Lampedusa disaster: Europe's migrant dilemma
- 4 October 2013
- From the section Europe
The migrant boat disaster off Lampedusa has highlighted Europe's struggle to deal with boatloads of migrants - many with legitimate asylum claims - heading across the Mediterranean from North Africa.
For years the tiny Italian island - closer to North Africa than Italy itself - has been the destination for many African migrants fleeing poverty, conflict or persecution.
Between 1 January and 30 September this year, 30,100 migrants reached Italy on boats from North Africa, the UN's refugee agency UNHCR says. The biggest groups were from Syria (7,500 in total), Eritrea (7,500) and Somalia (3,000).
Both Syria and Somalia have been ripped apart by war, while in Eritrea thousands are either imprisoned on political grounds or face conscription into the army.
Under international law refugees fleeing persecution have a right to asylum, but when hundreds of migrants come ashore the authorities have the difficult task of identifying the genuine asylum seekers. Often they lack papers to prove their nationality or place of origin.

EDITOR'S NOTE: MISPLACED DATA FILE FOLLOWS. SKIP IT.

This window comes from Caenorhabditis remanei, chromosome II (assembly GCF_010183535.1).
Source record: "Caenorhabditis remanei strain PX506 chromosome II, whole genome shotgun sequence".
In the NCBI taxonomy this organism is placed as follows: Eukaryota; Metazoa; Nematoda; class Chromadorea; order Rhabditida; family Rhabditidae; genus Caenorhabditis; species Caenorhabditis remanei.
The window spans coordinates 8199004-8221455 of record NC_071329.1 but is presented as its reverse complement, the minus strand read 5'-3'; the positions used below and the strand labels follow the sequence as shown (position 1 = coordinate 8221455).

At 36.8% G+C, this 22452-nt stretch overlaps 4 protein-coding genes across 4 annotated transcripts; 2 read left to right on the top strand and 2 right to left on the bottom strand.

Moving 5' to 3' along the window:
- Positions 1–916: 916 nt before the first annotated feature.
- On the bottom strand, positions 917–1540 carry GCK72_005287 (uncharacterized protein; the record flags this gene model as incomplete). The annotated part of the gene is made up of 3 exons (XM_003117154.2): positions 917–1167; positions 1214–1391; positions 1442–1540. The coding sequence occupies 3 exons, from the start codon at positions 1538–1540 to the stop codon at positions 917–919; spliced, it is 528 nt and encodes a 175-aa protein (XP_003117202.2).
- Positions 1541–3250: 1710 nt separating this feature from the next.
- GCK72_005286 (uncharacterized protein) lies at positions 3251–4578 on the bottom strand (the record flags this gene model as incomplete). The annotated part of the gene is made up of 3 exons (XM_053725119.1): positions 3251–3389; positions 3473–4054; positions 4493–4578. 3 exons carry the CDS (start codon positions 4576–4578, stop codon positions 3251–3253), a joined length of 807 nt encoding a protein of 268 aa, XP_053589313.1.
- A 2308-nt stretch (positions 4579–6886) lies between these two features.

Lampedusa is overburdened with migrants - the island's normal population is just 6,000 and its migrant reception centre has a capacity of just 250. The capacity was reduced after a fire there in 2011.
Reception centres in Sicily and mainland Italy are better equipped, but "there is always a need to enlarge the centres because the system is under a lot of pressure now", Federico Fossi of the UNHCR in Rome told the BBC.